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U.S. Presidential Election 1860

The election of 1860 was the nineteenth presidential election in the United States. Four major candidates competed for the presidential seat: Abraham Lincoln, John C. Breckinridge, Stephen A. Douglas, and John Bell. Republican candidate, Abraham Lincoln defeated the other candidates to become the sixteenth president of the United States.

The Democratic Party had split in two over disagreements on the issue of slavery, more or less divided between north and south. Incumbent Vice President John C. Breckinridge ran for the Democratic nomination with the support of President James Buchanan. Breckinridge secured the nomination from the Southern Democratic Party, which splintered off from the national party.

Democratic Senator Stephen A. Douglas had entered the spotlight in 1854 by proposing the Kansas-Nebraska Act. Douglas suggested that popular sovereignty would solve the slavery issue, that is, allowing the people of each territory to decide whether slavery would be legal. Though it was quite a democratic idea, at this point in history, the public was already polarized on the issue. Douglas and Abraham Lincoln debated these issues in 1858, in what became known as the Lincoln-Douglas Debates. These debates resulted in Douglas defeating Lincoln in the competition for the Illinois Senate seat.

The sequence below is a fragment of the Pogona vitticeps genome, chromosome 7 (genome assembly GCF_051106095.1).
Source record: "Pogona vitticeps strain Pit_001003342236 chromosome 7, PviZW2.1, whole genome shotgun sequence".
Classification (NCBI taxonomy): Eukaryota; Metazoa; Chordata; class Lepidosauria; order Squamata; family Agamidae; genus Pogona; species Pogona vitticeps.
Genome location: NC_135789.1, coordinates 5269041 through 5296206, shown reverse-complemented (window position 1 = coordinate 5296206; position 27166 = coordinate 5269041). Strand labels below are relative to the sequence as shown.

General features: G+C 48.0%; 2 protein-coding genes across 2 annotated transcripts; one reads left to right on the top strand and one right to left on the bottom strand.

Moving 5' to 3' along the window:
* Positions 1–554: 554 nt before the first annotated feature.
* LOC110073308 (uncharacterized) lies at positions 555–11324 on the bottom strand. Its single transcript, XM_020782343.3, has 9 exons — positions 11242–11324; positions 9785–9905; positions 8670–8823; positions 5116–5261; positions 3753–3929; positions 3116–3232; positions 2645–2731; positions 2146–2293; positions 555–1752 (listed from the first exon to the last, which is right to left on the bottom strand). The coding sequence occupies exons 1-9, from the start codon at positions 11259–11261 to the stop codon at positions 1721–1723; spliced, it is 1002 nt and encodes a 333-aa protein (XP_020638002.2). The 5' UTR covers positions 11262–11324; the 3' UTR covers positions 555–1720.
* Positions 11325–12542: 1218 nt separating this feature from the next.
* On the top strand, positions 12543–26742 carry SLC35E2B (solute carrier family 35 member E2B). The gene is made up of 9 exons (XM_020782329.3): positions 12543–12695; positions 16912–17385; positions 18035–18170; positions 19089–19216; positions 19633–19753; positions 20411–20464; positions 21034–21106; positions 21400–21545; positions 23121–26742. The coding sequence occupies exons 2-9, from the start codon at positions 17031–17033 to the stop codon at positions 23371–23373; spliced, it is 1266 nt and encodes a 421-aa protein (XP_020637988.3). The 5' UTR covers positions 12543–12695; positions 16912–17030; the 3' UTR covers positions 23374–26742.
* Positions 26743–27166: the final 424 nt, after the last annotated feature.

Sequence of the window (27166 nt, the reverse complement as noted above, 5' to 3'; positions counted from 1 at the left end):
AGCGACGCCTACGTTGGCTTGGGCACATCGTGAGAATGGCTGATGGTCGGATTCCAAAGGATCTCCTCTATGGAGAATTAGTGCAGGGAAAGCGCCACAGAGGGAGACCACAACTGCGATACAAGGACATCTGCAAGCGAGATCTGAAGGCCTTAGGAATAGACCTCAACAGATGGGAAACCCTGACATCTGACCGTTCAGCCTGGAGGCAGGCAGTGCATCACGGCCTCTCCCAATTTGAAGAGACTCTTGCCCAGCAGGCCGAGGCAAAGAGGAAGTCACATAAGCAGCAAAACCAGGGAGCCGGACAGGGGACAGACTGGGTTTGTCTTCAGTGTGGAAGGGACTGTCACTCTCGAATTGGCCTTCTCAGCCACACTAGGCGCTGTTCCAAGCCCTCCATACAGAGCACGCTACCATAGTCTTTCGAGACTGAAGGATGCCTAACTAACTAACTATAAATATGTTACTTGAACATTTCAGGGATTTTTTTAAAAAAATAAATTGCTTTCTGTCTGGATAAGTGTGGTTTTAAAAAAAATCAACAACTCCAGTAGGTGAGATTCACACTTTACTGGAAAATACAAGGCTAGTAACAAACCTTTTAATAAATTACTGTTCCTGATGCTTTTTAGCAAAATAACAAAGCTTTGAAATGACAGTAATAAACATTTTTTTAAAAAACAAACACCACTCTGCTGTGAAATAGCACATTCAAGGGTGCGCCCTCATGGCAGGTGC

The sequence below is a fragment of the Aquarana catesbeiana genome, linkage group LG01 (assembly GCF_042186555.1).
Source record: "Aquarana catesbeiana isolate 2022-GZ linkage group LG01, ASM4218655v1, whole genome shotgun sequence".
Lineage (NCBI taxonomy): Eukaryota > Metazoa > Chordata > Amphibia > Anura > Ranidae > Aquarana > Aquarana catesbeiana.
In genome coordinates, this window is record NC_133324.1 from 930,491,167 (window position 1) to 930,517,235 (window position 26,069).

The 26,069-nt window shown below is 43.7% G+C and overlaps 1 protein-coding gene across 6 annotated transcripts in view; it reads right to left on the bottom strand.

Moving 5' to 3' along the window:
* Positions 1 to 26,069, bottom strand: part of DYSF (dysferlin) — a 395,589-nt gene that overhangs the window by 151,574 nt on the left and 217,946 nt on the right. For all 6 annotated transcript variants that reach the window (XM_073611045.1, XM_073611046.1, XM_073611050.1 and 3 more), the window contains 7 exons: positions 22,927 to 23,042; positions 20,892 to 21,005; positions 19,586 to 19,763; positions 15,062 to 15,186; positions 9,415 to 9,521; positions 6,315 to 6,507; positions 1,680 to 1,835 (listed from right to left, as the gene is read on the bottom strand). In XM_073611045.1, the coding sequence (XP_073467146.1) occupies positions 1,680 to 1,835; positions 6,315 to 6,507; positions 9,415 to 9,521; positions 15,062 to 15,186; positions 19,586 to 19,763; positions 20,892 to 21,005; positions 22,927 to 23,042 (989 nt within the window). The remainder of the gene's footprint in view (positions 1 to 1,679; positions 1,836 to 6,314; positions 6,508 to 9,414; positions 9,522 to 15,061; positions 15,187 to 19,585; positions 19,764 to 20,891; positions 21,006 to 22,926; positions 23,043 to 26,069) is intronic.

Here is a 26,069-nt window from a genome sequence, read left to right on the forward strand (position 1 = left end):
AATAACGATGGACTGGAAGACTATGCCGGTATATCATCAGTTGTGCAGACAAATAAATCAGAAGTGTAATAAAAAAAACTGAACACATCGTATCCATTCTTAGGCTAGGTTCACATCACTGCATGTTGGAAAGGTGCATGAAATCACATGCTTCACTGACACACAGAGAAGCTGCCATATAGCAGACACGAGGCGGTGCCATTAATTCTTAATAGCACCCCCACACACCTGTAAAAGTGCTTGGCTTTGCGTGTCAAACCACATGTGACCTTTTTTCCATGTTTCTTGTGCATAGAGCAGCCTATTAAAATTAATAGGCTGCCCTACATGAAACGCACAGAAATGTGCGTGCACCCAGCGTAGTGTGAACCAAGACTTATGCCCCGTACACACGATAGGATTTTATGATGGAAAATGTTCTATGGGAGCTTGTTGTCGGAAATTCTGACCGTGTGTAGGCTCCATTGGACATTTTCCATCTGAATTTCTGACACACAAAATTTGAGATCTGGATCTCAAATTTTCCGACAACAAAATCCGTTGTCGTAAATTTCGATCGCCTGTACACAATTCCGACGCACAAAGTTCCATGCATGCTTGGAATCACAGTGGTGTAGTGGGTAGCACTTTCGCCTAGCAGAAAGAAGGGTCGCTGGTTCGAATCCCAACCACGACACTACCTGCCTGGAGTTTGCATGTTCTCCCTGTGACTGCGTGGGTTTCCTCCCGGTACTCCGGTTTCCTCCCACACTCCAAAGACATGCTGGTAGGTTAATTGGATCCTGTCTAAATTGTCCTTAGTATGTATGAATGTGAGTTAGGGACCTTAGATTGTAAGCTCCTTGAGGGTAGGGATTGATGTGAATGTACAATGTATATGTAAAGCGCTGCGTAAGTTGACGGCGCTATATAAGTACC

The Republican Party had formed in opposition to the Kansas-Nebraska Act, continuing during the 1860 campaign season as the anti-slavery party. The Republicans also focused on westward expansion and the Transcontinental Railroad, both of which they supported. They selected Abraham Lincoln, who had become known nationwide during the debates, and therefore had a better chance at winning. While most candidates in the 1860 presidential election actively campaigned, traveling the country to make appearances and speeches, Lincoln chose to follow the classic methods of past presidents, and the public saw little of him.

In 1859, a new political party formed consisting of conservatives from the former Whig Party and Know Nothing Party, called the Constitutional Union Party. This party was formed in an effort to prevent the disunion of the United States over the issue of slavery by focusing only on the U.S. Constitution. The party nominated John Bell from Tennessee as their presidential nominee, with Edward Everett of Massachusetts as his running mate.

The election results for the 1860 showed clearly that the United States was a country divided. The free (non-slave) states were those who elected Abraham Lincoln, while slave states voted for Democratic Party candidates. Lincoln received about 40 percent of the popular vote, but 180 electoral votes, which was more than enough to secure the presidential seat. Breckinridge came in second place in terms of electoral votes, but third in the popular vote, and did not receive much support from the north. Despite having a northern running mate, Bell was also not able to attain enough votes in the free states. The split between the Northern and Southern Democrats did work in his favor, however, allowing him to gain a substantial number of electoral votes in the election.

A short time after Lincoln was sworn in, the slavery debate came to a head and the country broke out into the Civil War. The slave-holding states in the south seceded from the Union, and the country was soon in the midst of war.